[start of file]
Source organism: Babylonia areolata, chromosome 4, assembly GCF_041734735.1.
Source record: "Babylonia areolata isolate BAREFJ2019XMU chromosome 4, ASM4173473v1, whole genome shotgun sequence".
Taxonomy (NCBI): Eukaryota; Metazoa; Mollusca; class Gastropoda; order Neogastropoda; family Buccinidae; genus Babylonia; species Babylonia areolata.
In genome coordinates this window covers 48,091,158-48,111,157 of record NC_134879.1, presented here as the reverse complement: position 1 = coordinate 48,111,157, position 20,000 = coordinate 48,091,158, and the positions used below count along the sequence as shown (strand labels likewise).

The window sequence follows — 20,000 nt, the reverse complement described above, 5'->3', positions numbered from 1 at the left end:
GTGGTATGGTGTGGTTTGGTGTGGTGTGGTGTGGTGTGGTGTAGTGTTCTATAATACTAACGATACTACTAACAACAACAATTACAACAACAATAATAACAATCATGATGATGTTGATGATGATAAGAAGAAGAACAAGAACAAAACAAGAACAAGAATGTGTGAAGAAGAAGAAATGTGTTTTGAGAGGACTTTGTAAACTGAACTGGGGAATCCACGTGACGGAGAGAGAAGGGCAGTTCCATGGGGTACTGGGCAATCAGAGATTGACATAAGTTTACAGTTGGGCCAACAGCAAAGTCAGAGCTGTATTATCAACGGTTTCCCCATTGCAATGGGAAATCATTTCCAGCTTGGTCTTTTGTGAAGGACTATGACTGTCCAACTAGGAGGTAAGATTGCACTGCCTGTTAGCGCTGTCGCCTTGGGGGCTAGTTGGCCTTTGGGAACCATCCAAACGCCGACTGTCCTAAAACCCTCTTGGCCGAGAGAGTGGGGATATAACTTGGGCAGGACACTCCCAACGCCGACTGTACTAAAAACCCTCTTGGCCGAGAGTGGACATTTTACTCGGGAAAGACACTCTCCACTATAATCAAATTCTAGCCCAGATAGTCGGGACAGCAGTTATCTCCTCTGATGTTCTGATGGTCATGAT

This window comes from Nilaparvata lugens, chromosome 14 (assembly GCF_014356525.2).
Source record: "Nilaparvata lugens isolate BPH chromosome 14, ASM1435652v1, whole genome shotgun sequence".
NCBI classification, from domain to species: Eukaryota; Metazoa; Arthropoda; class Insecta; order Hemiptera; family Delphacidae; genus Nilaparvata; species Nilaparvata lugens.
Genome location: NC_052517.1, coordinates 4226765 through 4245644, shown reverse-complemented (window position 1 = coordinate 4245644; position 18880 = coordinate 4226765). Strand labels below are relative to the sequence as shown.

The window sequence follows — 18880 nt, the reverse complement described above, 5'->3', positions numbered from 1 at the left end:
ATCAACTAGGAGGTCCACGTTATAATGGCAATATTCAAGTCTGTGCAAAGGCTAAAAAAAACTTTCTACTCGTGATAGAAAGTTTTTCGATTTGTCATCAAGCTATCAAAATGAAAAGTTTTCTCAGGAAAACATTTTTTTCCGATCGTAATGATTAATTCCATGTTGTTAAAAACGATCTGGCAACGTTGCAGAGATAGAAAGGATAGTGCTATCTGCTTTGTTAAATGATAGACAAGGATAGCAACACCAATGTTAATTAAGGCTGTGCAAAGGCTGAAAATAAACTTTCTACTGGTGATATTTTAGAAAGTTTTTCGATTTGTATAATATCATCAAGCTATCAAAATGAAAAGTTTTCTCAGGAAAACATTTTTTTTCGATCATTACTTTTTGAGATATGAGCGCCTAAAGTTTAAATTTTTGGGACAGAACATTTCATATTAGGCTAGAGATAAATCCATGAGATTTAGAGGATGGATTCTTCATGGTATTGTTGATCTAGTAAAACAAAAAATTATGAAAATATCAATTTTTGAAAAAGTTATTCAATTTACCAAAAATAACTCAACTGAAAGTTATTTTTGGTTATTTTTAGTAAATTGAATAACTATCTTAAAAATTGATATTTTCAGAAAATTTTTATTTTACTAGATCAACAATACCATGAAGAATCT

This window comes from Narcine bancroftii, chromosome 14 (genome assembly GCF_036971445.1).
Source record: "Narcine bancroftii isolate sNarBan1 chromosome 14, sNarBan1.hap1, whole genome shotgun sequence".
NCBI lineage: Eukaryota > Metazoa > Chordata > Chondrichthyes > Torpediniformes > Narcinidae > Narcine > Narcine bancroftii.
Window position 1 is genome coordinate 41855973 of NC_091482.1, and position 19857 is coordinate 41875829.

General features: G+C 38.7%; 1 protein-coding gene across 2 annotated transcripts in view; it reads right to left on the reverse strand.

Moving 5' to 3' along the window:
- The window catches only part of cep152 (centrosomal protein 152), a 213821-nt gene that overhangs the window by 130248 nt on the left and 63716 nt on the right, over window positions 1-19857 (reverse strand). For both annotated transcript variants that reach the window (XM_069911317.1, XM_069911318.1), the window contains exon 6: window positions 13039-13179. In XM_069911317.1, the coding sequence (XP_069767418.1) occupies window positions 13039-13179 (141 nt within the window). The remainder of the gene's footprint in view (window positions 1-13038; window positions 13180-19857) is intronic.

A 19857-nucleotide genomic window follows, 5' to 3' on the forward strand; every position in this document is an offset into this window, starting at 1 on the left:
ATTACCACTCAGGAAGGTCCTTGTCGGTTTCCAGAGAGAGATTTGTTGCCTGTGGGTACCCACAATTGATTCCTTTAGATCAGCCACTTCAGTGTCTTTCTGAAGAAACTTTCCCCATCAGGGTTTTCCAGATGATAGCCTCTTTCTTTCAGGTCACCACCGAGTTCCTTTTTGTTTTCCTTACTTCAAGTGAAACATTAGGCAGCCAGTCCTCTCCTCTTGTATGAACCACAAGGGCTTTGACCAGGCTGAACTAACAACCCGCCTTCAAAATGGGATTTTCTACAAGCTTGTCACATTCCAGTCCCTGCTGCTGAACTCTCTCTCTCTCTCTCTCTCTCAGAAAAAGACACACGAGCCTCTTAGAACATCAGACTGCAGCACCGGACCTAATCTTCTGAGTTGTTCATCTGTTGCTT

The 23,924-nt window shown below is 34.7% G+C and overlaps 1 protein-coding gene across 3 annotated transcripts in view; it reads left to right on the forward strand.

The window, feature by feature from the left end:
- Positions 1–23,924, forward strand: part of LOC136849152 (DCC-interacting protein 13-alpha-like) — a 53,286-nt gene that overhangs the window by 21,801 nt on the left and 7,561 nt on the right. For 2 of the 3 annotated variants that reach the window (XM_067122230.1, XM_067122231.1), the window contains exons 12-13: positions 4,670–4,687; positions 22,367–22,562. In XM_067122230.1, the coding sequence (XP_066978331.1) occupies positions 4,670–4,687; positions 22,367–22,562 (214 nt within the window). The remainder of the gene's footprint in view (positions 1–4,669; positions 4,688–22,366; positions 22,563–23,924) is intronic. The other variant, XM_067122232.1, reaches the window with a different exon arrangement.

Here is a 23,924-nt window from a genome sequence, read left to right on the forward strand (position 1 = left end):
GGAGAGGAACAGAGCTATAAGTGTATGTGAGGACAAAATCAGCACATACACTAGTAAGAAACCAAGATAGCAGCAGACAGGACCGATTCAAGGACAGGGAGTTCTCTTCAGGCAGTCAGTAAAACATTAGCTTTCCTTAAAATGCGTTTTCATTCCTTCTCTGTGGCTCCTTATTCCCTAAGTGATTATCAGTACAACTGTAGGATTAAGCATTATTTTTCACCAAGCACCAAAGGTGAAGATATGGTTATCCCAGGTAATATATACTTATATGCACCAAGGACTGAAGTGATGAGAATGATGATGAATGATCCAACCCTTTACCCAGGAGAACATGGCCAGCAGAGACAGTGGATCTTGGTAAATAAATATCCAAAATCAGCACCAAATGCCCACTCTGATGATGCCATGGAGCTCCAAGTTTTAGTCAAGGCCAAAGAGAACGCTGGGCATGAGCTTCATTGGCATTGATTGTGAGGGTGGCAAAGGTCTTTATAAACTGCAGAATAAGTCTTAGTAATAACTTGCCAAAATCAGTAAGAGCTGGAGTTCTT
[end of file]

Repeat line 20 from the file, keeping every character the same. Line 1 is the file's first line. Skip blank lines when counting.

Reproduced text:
A 19857-nucleotide genomic window follows, 5' to 3' on the forward strand; every position in this document is an offset into this window, starting at 1 on the left: